I believe that you've provided the tools to use the best archival media we have at present -- an assemblage of hard drives (duplexed to redundant copies or RAID-5 or something that offers some protection against disk failure) -- but your iniital premise of moving from VCR to DVD is a path to disappointment.
Sooner or later, the chemical dye based DVDs will break down, and the DVDs will become unreadable. While there is a lot of variance as to exactly how long you can count on a personally-burned DVD lasting (manufactured, or "stamped" DVDs should last a very long time, this pertains only to those DVDs that we can burn on our own PCs), I believe that no one would disagree that burned DVDs will fail a lot sooner than the VHS tapes would have.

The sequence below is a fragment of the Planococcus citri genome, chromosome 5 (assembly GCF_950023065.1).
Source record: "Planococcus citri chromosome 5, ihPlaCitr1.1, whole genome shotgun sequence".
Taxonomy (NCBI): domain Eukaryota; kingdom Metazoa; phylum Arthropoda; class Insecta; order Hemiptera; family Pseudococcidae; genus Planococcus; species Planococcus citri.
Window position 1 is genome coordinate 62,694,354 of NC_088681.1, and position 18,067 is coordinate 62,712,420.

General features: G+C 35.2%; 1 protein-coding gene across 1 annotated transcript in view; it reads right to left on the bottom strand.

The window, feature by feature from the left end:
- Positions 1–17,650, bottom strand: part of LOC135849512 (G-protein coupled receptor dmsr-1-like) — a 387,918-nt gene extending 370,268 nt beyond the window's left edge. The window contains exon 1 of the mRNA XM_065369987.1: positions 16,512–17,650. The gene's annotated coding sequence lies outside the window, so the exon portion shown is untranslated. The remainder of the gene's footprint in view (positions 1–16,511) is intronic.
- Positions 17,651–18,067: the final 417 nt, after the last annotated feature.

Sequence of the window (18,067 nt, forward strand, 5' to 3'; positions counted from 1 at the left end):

High density media (Blu-ray or HD-DVD) burned on a desktop system will likely be no better, as the burnable forms will also be dye-based, exactly like existing burnable DVDs, just with smaller dye-filled pits.
Sadly (because a disc array is not as portable as one would like -- but small external discs or even large USB flash drives provide portability), this is not something that is likely to change in the forseeable future, as it is in the content distributors' interests as well as the device manufacturers' to keep burned media as a (slowly) volatile media.
But DVDs will still be useful as small portable media -- just dont't count on them for indefinite storage.
BTW -- I love my eyeTV 500! It was an excellent way to enter the realm of HDTV. And the disc drive industry should salute them as well. Stored mpeg-2 will carry that industry well into the 21st century.